Incoming Connecticut Supreme Court Chief Justice Richard A. Robinson. Incoming Connecticut Supreme Court Chief Justice Richard A. Robinson. Courtesy Photo.

Known for his easy temperament and asking pointed questions during oral arguments, state Supreme Court Justice Richard Robinson has been elevated to the state’s chief justice.

The no-nonsense jurist, who is known for being approachable and active in recruiting people of color into the legal profession, became the state’s first black chief justice when the state Senate approved his nomination 36-0 Thursday. The vote followed an earlier 146-0 tally in the state House of Representatives.

Robinson’s confirmation came after Republicans and Democrats had a contentious battle over Associate Justice Andrew McDonald’s bid to become the country’s first openly gay chief justice.

Robinson voted with the majority in the court’s 5-2 ruling in 2015 finding the death penalty violated the state constitution. He also was part of the unanimous 2017 ruling rebuking the state Department of Children and Families policy to vaccinate children in its custody without parental consent.

Robinson’s promotion was met with pride from black attorneys throughout the state, who called his pick inspirational and overdue.

Meet the New Chief Justice

Robinson, a Stamford native, was appointed as a judge of the Connecticut Appellate Court in 2007 and elevated to the state Supreme Court in December 2013.

Robinson, 60, served as staff counsel for the Stamford Law Department from 1985-1988, according to his biography. He became assistant corporation counsel for Stamford in 1988, a position he held until he was named a Superior Court judge in 2000. Robinson served as the presiding civil judge for the New Britain and Stamford judicial districts, and presiding civil judge and assistant administrative judge for the Ansonia/Milford Judicial District.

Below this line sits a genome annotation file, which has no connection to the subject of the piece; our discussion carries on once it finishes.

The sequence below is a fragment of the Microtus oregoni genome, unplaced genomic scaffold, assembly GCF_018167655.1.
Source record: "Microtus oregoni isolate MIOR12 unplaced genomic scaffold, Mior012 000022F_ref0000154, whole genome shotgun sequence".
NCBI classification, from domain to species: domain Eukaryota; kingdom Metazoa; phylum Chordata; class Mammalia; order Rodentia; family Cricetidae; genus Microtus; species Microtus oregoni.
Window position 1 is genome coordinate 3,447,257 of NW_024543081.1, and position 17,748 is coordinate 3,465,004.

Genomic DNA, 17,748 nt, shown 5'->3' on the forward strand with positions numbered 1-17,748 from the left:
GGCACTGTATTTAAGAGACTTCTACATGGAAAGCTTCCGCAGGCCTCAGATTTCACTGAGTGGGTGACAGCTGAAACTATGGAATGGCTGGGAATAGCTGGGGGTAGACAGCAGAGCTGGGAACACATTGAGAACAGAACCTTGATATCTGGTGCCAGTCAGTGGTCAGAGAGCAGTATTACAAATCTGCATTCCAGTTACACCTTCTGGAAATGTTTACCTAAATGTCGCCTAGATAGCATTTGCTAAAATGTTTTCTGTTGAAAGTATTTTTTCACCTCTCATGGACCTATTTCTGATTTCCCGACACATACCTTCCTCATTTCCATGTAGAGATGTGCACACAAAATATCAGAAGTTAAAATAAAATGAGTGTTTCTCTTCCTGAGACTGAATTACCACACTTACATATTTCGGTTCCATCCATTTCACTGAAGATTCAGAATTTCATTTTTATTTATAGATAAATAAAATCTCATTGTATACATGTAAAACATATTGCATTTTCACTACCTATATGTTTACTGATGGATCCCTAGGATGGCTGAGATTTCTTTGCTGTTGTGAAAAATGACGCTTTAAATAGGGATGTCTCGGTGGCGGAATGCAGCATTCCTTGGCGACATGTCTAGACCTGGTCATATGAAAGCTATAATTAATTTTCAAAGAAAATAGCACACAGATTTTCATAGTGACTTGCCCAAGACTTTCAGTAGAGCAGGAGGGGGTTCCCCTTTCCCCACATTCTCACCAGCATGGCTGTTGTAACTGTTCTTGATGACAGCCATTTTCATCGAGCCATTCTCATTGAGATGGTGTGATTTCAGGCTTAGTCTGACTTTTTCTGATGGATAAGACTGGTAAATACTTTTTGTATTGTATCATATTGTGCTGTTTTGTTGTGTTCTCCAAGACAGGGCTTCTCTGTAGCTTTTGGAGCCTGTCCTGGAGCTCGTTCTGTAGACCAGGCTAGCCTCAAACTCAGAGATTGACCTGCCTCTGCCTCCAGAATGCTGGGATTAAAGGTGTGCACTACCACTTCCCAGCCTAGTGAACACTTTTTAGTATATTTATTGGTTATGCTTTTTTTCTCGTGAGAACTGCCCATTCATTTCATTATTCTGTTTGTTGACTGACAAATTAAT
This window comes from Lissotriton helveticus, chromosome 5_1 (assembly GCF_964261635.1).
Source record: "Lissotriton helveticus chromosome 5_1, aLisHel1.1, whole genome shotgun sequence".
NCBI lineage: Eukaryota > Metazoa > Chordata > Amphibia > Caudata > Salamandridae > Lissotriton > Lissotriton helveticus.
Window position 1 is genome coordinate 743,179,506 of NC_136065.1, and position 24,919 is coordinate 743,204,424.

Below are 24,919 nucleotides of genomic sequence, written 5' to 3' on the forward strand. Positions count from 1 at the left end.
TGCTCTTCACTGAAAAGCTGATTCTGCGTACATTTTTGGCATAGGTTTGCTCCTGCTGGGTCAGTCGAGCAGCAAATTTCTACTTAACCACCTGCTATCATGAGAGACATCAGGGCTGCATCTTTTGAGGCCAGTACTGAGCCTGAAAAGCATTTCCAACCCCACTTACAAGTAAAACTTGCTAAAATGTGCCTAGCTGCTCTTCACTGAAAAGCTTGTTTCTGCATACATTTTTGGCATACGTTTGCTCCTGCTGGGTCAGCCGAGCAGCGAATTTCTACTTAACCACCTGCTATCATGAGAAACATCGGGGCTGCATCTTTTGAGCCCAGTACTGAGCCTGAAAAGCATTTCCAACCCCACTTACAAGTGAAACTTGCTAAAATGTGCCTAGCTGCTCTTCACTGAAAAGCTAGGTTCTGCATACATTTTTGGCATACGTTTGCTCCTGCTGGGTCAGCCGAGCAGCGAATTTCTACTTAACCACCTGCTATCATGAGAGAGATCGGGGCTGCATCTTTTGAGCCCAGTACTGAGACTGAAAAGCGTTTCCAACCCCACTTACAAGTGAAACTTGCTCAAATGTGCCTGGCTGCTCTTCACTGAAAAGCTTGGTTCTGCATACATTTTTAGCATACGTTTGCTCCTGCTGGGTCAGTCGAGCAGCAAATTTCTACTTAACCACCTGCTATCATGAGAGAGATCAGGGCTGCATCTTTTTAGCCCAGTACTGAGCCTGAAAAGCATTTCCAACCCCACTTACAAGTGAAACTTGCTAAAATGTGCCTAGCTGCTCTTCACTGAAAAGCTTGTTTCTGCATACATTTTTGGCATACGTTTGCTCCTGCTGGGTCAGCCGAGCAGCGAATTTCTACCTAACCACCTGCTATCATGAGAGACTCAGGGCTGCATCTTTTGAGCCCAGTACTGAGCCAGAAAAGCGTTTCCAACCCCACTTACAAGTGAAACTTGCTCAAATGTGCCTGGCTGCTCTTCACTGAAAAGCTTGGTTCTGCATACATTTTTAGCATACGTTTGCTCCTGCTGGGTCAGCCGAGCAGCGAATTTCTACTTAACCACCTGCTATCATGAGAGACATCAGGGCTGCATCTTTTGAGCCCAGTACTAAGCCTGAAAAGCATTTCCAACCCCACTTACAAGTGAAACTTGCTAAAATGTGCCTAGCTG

Robinson’s career points to an array of public and judicial service. That includes serving as president of the Stamford branch of the NAACP, and chairman of the Advisory Committee on Cultural Competency. He’s also sat on the association’s diversity committee for the past three years.

Robinson graduated with a bachelor’s degree from the University of Connecticut in 1979 and received a law degree from West Virginia University School of Law in 1984.

A Sense of Pride

West Hartford attorney Garlinck Dumont, president of the George Crawford Black Bar Association, attended the House of Representatives’ hearings on judicial nominations last week as a show of support from the association. Dumont said she swelled with pride watching her friend of five years address the House.

Dumont said Robinson’s role in the community makes him stand out.

“He is not only well-spoken and the most humble individual you’d ever want to meet, but he also plays an active role in trying to encourage people of color to be law students, attorneys and judges,” she said.

“He is dedicated to his profession and also mentors other attorneys and judges,” Dumont added.

As a member of the black legal community, Robinson & Cole‘s Christie Jean called Robinson’s confirmation a testament to the work being done in Connecticut to promote diversity.

“As a fellow Stamford native and University of Connecticut Husky, I’m bursting with pride and am confident that Chief Justice Robinson will serve with distinction and integrity in a fair and impartial manner as he has already been doing,” Jean said. “His appointment is very important for me to see as a young attorney of color, for our great state of Connecticut, and for the profession at large.”

Robinson’s Judicial Style

Anyone appearing before Robinson better be prepared for rapid-fire questions. That’s according to attorney Wesley Horton, who has argued about 130 times in front of the court, including about 10 times in front of Robinson.

“He is thoughtful in his questions and his decisions are clear and precise,” said Horton, a partner with Horton Dowd Bartschi & Levesque. “He does not go out of his way to make it look like a moot court. He does not ask questions for the sake of asking questions. His questions are likely to determine which way the case is going.”

Specifically, Horton said, “you have to be very persuasive with him. He will go over line-by-line the statute in question, or contract in question, or whatever is in question. He wants you to support your position.”

Steven Stafstrom Jr. has a unique perspective on Robinson as an attorney and a member of the Statehouse representing Bridgeport.

Stafstrom, an associate with Pullman & Comley, said that as a member of the joint House and Senate Judiciary Committee, he found Robinson fit the bill of what was needed in a chief justice.

“First and foremost, we look for people that are legally competent and experienced,” Stafstrom said. “Beyond that, we look to judicial temperament and a deep experience in judicial affairs. Given his background, he certainly met all of the criteria.”

Robinson also has the respect of his colleagues, Stafstrom said.

“The people I know are saying it’s a great choice. He is a well-respected and tempered jurist,” Stafstrom said.